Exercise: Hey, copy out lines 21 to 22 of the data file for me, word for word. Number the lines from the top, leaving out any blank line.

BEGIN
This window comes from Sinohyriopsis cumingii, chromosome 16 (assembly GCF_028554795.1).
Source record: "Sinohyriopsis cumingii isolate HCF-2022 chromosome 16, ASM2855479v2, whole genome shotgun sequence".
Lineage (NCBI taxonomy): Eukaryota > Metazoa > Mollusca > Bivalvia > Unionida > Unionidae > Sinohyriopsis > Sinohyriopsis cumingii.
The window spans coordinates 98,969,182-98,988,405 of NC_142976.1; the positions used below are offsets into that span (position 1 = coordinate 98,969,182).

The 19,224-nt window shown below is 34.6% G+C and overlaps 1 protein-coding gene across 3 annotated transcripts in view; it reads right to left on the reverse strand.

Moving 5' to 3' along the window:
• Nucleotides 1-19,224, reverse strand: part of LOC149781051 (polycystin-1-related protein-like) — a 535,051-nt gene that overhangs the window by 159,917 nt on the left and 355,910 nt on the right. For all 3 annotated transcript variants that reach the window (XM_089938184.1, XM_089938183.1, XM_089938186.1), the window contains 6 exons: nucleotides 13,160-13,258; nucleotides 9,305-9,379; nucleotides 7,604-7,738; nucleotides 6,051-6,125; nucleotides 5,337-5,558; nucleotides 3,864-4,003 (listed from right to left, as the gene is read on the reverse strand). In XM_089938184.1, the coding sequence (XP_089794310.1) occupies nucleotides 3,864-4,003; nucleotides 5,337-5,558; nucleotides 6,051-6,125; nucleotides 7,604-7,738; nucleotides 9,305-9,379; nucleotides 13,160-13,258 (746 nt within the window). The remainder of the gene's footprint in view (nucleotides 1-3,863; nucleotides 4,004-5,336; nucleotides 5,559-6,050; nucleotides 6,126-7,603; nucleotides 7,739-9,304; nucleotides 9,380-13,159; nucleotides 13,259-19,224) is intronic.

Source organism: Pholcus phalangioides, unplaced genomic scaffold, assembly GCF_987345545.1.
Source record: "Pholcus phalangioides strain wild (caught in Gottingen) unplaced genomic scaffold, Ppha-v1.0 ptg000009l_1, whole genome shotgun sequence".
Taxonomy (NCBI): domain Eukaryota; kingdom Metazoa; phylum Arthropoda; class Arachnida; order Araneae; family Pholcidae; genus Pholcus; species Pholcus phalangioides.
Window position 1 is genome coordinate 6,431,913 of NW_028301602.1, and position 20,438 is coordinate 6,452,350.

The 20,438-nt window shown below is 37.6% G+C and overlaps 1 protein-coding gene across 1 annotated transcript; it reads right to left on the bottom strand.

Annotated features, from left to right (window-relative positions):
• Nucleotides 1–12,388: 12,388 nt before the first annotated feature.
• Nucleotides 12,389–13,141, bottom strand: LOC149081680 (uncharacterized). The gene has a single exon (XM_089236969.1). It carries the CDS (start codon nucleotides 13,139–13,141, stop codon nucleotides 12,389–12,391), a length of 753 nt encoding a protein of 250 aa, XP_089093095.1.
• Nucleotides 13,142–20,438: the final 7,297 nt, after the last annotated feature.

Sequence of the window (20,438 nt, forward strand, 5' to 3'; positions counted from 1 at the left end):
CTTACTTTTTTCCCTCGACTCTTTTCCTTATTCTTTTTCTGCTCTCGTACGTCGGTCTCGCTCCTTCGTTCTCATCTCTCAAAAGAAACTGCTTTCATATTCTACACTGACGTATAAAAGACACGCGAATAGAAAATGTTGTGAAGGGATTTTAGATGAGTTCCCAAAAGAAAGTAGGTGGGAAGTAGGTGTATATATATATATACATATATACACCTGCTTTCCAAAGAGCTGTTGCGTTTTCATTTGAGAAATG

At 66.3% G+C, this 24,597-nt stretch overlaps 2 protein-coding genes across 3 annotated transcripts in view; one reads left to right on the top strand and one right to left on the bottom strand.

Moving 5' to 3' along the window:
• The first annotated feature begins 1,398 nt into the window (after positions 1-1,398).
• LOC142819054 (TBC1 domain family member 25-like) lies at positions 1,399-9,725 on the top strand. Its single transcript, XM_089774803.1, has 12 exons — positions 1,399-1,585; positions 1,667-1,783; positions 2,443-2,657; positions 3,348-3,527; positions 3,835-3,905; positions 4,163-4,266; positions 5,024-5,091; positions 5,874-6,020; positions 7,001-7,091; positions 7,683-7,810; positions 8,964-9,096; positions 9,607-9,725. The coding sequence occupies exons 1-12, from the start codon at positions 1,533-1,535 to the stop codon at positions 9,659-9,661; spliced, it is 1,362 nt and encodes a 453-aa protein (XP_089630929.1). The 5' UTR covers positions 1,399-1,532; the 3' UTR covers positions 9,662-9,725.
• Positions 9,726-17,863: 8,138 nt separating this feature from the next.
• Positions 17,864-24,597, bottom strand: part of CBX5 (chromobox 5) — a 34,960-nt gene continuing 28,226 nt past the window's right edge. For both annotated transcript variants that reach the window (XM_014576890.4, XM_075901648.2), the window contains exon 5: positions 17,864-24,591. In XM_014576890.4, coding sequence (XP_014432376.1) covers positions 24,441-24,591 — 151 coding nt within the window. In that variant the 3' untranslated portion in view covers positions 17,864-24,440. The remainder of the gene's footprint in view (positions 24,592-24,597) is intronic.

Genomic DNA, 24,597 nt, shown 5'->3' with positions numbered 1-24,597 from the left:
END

• The first annotated feature begins 1,398 nt into the window (after positions 1-1,398).
• LOC142819054 (TBC1 domain family member 25-like) lies at positions 1,399-9,725 on the top strand. Its single transcript, XM_089774803.1, has 12 exons — positions 1,399-1,585; positions 1,667-1,783; positions 2,443-2,657; positions 3,348-3,527; positions 3,835-3,905; positions 4,163-4,266; positions 5,024-5,091; positions 5,874-6,020; positions 7,001-7,091; positions 7,683-7,810; positions 8,964-9,096; positions 9,607-9,725. The coding sequence occupies exons 1-12, from the start codon at positions 1,533-1,535 to the stop codon at positions 9,659-9,661; spliced, it is 1,362 nt and encodes a 453-aa protein (XP_089630929.1). The 5' UTR covers positions 1,399-1,532; the 3' UTR covers positions 9,662-9,725.